Last week, Unilever’s chief executive Alan Jope announced that he would promote his rival for the top job – Nitin Paranjpe – to the newly created role of chief operations officer.
He also said farewell to two other executive members – all in pursuit of the ever-elusive goal of three to five per cent top-line growth. The stakes are high.
Kraft’s shock bid for the company two years ago has left Unilever under pressure to prove its strength as an entity in its own right.
And all this in a consumer goods sector that is being pummelled by discounters driving prices down, while costs creep inexorably up. Not to mention the massive questions about use of resources, plastic waste, and rapid growth of sexy startup competitors.
Jope spoke specifically of how critical it is that Unilever becomes faster and more agile. But senior leaders have tried to make this happen without success over the past two decades.
With a challenge this meaty, and the resources available – who wouldn’t kill to be chief executive of Unilever? If I found myself with this dream role what would I do?
There are three keys to unlocking the agility dream.
Value intellect less
Much has changed since I was a Unilever trainee 20 years ago. But I still get the sense that Unilever values intellect above execution.
Like most false dichotomies, choosing between these two is a mug’s game. You need boatloads of both to win. Perhaps the lack of agility and pace comes from intelligent people overthinking things.
A renowned business leader once told me that “intellectual people take the simple and make it complex, while smart people take the complex and make it simple”. Perhaps Unilever needs more smarts, and less intellect.
Well-intentioned people will find a way to be busy, doing their job with commitment and thoroughness. But when many people across multiple functions act in this way, it means work is happening that isn’t entirely necessary.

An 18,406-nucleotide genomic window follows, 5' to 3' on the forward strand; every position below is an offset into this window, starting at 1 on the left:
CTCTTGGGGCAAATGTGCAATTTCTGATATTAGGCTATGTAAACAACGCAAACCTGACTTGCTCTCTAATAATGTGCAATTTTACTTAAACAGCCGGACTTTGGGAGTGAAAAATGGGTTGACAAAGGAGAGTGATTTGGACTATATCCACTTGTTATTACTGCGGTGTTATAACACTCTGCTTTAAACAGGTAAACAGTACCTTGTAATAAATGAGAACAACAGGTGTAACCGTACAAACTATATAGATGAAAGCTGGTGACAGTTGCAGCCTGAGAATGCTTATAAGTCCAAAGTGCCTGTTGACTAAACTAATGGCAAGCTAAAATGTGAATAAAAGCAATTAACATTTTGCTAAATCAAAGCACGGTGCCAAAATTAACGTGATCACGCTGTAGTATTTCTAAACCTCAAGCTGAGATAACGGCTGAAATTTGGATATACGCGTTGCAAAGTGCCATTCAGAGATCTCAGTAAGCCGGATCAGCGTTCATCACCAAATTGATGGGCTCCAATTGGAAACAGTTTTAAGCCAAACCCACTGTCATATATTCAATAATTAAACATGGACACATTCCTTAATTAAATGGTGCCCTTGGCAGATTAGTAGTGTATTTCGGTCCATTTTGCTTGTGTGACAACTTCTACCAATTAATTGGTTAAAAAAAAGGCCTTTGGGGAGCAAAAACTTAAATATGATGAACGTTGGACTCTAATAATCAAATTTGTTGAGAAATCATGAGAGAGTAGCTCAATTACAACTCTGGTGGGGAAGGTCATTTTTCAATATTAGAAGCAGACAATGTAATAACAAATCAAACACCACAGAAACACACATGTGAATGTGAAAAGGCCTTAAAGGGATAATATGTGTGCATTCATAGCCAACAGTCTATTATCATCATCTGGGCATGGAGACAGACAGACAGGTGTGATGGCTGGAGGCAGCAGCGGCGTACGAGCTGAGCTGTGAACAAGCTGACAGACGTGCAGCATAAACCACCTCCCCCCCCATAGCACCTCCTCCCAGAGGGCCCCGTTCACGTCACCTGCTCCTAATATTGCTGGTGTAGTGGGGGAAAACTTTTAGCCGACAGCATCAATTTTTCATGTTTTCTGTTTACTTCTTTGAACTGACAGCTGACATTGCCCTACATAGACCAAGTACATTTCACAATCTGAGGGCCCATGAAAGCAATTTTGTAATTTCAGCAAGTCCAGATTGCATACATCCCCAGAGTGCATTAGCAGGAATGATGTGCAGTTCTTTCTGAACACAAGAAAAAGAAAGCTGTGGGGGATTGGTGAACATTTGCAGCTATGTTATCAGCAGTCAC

The complexity of the matrix, and the numbers of nodes that all need to interconnect to make anything happen, lead to a lack of clear ownership and accountability that is horrifying.
Removing 10 per cent of the people isn’t sufficient to change the fundamental dynamics of the operating system, but 25 per cent might just do it.
Teach leaders to argue
Unilever is fundamentally a human, collaborative place – the nice guys of the consumer goods world.
But combine this with British politeness and you end up with a culture where the real debates are not had nearly often enough.
Much of the complexity in big businesses comes from lack of prioritisation and endless time wasted trying to resolve departmental disagreements when leaders can’t argue.
Solving this takes teams of leaders who know how to argue well – to be as direct as they are empathetic.
Leaders should have their agenda and operating model so well debated and established that tricky conversations are resolved at pace.
Being selfless around what is best for the business versus personal agendas allows the team to be ruthless in the way it prioritises. This isn’t straightforward, but can be learned.
Jope has his hands full, not least in ensuring that his new top team becomes the kind of team I’ve described. He must avoid the trap of trying to turn Unilever into a startup business.
But what he can do is remove the friction, and strive for speed and simplicity. Do the three things above, and it might just happen.